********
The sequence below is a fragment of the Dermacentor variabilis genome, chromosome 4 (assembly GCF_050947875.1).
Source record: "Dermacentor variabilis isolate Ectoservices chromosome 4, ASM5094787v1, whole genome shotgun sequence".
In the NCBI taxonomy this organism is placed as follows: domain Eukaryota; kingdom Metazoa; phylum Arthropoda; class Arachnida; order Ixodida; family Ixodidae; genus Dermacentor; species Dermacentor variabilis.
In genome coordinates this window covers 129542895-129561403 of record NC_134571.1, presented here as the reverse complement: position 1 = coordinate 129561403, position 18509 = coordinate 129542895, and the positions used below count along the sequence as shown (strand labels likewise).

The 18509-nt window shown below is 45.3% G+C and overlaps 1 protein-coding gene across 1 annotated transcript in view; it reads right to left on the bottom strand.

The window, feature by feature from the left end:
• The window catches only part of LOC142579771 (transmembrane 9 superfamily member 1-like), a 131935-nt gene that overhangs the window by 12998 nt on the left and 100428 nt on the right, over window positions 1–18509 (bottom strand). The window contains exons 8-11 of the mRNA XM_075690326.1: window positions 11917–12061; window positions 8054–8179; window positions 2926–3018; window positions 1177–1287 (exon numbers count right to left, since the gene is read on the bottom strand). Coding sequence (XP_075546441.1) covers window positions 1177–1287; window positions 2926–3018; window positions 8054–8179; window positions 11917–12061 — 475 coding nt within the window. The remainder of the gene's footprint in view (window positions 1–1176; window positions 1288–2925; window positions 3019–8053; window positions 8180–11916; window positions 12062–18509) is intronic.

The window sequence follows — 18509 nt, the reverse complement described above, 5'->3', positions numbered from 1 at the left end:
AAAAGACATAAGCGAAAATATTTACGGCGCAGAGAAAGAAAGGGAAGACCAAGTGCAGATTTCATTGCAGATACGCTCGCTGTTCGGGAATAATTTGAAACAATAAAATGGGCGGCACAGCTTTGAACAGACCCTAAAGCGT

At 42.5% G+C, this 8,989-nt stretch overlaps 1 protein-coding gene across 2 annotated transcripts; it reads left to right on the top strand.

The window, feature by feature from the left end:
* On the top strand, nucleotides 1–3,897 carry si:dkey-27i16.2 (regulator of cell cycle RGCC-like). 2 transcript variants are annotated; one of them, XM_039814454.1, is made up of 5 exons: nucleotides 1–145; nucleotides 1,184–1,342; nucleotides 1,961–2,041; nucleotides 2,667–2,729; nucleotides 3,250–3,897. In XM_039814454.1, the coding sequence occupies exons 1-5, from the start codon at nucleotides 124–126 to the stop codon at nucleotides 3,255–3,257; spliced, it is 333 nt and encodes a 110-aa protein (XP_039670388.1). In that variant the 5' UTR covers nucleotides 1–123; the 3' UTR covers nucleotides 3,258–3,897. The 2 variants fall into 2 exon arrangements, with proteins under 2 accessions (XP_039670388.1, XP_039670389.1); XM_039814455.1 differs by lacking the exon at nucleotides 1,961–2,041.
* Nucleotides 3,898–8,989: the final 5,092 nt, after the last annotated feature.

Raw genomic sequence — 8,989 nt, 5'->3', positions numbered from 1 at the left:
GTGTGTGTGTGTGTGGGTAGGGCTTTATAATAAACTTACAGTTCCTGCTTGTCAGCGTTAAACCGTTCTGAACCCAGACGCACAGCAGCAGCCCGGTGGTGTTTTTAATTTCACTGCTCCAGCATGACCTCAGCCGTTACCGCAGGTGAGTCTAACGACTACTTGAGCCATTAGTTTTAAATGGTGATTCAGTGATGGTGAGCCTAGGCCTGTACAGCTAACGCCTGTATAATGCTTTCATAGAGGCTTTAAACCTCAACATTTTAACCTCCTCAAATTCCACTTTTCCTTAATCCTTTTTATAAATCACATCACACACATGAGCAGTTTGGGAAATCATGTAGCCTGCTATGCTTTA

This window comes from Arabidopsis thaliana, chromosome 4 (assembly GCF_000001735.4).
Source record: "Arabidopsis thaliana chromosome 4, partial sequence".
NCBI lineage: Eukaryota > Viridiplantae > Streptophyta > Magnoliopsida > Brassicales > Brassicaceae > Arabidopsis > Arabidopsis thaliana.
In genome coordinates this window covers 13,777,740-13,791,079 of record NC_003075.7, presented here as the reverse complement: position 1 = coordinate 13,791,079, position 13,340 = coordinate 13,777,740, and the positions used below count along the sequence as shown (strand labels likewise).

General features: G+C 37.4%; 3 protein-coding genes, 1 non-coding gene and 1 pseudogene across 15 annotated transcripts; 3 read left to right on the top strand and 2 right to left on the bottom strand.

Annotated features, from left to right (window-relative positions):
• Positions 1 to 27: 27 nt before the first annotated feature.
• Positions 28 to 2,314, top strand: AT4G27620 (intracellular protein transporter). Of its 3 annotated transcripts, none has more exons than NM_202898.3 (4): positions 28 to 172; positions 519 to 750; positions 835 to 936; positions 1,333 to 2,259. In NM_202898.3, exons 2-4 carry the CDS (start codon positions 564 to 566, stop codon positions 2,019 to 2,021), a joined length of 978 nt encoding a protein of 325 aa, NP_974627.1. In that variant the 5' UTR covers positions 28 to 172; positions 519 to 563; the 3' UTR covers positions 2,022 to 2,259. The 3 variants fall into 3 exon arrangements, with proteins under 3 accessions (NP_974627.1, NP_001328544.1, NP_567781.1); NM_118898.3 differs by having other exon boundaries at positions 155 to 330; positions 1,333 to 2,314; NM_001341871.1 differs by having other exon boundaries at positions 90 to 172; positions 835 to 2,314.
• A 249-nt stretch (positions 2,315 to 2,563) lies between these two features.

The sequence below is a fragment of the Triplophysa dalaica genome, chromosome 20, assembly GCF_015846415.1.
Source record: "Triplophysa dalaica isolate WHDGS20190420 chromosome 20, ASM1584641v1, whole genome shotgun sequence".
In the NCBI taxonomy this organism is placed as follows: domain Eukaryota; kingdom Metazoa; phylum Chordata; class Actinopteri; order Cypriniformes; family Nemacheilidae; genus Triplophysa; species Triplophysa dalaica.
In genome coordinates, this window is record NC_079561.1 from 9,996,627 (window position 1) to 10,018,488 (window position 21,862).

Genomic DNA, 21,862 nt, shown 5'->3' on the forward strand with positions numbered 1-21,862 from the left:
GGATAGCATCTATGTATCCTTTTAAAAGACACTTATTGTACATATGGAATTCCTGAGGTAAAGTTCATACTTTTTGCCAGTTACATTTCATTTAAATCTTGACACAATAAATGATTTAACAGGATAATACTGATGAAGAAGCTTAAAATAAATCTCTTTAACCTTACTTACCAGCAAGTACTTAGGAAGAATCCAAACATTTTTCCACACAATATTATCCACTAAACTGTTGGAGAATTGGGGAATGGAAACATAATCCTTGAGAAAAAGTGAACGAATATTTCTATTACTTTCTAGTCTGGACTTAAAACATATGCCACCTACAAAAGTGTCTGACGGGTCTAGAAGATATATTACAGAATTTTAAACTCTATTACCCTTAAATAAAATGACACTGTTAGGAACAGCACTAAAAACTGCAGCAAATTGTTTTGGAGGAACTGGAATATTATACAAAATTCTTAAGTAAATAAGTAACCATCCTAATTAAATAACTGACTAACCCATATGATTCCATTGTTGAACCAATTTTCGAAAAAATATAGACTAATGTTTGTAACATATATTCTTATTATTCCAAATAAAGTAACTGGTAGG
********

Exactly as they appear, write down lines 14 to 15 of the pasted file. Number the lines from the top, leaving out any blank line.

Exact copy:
Raw genomic sequence — 8,989 nt, 5'->3', positions numbered from 1 at the left:
GTGTGTGTGTGTGTGGGTAGGGCTTTATAATAAACTTACAGTTCCTGCTTGTCAGCGTTAAACCGTTCTGAACCCAGACGCACAGCAGCAGCCCGGTGGTGTTTTTAATTTCACTGCTCCAGCATGACCTCAGCCGTTACCGCAGGTGAGTCTAACGACTACTTGAGCCATTAGTTTTAAATGGTGATTCAGTGATGGTGAGCCTAGGCCTGTACAGCTAACGCCTGTATAATGCTTTCATAGAGGCTTTAAACCTCAACATTTTAACCTCCTCAAATTCCACTTTTCCTTAATCCTTTTTATAAATCACATCACACACATGAGCAGTTTGGGAAATCATGTAGCCTGCTATGCTTTA